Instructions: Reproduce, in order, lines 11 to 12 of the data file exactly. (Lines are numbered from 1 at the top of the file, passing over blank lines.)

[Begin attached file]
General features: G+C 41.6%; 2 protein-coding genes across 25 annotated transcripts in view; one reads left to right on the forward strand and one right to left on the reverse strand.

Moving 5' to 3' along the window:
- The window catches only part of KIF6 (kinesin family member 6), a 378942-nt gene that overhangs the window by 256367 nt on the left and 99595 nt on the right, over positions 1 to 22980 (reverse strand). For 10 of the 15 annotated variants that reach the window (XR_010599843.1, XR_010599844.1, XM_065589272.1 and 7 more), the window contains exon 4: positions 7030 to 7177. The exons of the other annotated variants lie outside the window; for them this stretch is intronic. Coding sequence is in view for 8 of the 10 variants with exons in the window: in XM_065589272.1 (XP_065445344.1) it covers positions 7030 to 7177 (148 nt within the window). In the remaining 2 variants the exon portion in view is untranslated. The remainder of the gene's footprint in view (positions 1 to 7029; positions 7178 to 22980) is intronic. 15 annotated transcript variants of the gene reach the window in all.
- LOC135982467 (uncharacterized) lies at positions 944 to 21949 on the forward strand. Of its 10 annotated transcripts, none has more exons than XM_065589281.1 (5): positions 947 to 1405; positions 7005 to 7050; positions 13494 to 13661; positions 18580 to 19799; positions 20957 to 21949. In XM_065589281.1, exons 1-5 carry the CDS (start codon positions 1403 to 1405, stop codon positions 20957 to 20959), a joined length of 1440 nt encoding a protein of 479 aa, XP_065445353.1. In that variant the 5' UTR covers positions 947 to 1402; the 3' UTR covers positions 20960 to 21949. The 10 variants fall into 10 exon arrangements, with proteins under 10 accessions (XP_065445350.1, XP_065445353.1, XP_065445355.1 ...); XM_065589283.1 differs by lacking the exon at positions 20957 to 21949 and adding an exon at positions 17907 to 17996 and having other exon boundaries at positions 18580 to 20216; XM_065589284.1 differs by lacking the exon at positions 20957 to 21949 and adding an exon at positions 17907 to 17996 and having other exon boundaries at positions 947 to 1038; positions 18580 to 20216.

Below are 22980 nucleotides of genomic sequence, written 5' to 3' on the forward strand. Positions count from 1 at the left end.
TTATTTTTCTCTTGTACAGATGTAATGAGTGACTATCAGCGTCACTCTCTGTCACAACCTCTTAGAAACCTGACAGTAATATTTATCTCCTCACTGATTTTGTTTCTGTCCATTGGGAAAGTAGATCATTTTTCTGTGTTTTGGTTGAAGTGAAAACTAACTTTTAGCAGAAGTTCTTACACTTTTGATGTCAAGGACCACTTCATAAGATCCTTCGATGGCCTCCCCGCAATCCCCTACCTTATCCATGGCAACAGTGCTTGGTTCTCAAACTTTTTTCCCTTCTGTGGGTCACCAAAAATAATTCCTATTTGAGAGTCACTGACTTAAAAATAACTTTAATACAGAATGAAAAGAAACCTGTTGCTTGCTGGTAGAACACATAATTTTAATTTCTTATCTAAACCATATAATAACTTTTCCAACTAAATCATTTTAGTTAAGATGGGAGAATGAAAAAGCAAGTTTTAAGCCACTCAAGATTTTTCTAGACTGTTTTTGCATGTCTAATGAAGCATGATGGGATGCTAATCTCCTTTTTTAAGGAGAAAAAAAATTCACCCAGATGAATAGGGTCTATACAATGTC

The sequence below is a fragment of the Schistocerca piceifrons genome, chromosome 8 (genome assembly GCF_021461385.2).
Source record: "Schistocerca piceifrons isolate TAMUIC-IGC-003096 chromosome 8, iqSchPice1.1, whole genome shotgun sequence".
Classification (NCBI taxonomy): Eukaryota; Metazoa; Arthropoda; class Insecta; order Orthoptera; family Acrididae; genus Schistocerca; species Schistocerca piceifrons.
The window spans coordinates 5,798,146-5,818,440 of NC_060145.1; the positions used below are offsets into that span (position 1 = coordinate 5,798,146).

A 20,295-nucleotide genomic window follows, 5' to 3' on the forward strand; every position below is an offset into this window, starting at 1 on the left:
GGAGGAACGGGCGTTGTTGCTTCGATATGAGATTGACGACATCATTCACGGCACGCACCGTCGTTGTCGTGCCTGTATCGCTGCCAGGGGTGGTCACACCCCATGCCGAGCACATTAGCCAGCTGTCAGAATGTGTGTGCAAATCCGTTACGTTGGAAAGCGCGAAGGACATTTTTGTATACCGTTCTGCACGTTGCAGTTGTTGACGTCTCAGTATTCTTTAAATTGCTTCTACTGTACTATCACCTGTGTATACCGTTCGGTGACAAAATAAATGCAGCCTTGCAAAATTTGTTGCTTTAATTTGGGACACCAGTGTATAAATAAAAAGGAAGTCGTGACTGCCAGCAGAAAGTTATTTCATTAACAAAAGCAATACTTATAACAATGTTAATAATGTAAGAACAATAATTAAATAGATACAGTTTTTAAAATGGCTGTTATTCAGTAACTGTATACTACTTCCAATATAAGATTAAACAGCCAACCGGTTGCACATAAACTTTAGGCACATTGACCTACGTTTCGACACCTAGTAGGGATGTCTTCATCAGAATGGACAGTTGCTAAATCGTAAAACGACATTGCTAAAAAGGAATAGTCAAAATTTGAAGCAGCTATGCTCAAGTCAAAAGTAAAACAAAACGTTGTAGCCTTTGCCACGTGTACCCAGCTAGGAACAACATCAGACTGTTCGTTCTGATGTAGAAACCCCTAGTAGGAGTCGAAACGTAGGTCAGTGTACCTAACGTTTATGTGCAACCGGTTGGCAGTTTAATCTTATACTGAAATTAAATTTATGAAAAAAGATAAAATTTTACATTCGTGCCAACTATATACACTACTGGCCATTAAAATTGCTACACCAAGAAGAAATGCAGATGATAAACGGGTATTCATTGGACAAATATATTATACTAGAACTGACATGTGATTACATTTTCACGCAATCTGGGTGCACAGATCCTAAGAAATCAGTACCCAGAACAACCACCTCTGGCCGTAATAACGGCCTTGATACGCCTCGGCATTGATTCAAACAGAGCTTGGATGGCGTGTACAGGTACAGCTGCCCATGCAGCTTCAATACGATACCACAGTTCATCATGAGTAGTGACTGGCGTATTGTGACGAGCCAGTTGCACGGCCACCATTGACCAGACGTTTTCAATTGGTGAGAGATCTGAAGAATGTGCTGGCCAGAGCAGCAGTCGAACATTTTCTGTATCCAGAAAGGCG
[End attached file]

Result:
A 20,295-nucleotide genomic window follows, 5' to 3' on the forward strand; every position below is an offset into this window, starting at 1 on the left:
GGAGGAACGGGCGTTGTTGCTTCGATATGAGATTGACGACATCATTCACGGCACGCACCGTCGTTGTCGTGCCTGTATCGCTGCCAGGGGTGGTCACACCCCATGCCGAGCACATTAGCCAGCTGTCAGAATGTGTGTGCAAATCCGTTACGTTGGAAAGCGCGAAGGACATTTTTGTATACCGTTCTGCACGTTGCAGTTGTTGACGTCTCAGTATTCTTTAAATTGCTTCTACTGTACTATCACCTGTGTATACCGTTCGGTGACAAAATAAATGCAGCCTTGCAAAATTTGTTGCTTTAATTTGGGACACCAGTGTATAAATAAAAAGGAAGTCGTGACTGCCAGCAGAAAGTTATTTCATTAACAAAAGCAATACTTATAACAATGTTAATAATGTAAGAACAATAATTAAATAGATACAGTTTTTAAAATGGCTGTTATTCAGTAACTGTATACTACTTCCAATATAAGATTAAACAGCCAACCGGTTGCACATAAACTTTAGGCACATTGACCTACGTTTCGACACCTAGTAGGGATGTCTTCATCAGAATGGACAGTTGCTAAATCGTAAAACGACATTGCTAAAAAGGAATAGTCAAAATTTGAAGCAGCTATGCTCAAGTCAAAAGTAAAACAAAACGTTGTAGCCTTTGCCACGTGTACCCAGCTAGGAACAACATCAGACTGTTCGTTCTGATGTAGAAACCCCTAGTAGGAGTCGAAACGTAGGTCAGTGTACCTAACGTTTATGTGCAACCGGTTGGCAGTTTAATCTTATACTGAAATTAAATTTATGAAAAAAGATAAAATTTTACATTCGTGCCAACTATATACACTACTGGCCATTAAAATTGCTACACCAAGAAGAAATGCAGATGATAAACGGGTATTCATTGGACAAATATATTATACTAGAACTGACATGTGATTACATTTTCACGCAATCTGGGTGCACAGATCCTAAGAAATCAGTACCCAGAACAACCACCTCTGGCCGTAATAACGGCCTTGATACGCCTCGGCATTGATTCAAACAGAGCTTGGATGGCGTGTACAGGTACAGCTGCCCATGCAGCTTCAATACGATACCACAGTTCATCATGAGTAGTGACTGGCGTATTGTGACGAGCCAGTTGCACGGCCACCATTGACCAGACGTTTTCAATTGGTGAGAGATCTGAAGAATGTGCTGGCCAGAGCAGCAGTCGAACATTTTCTGTATCCAGAAAGGCG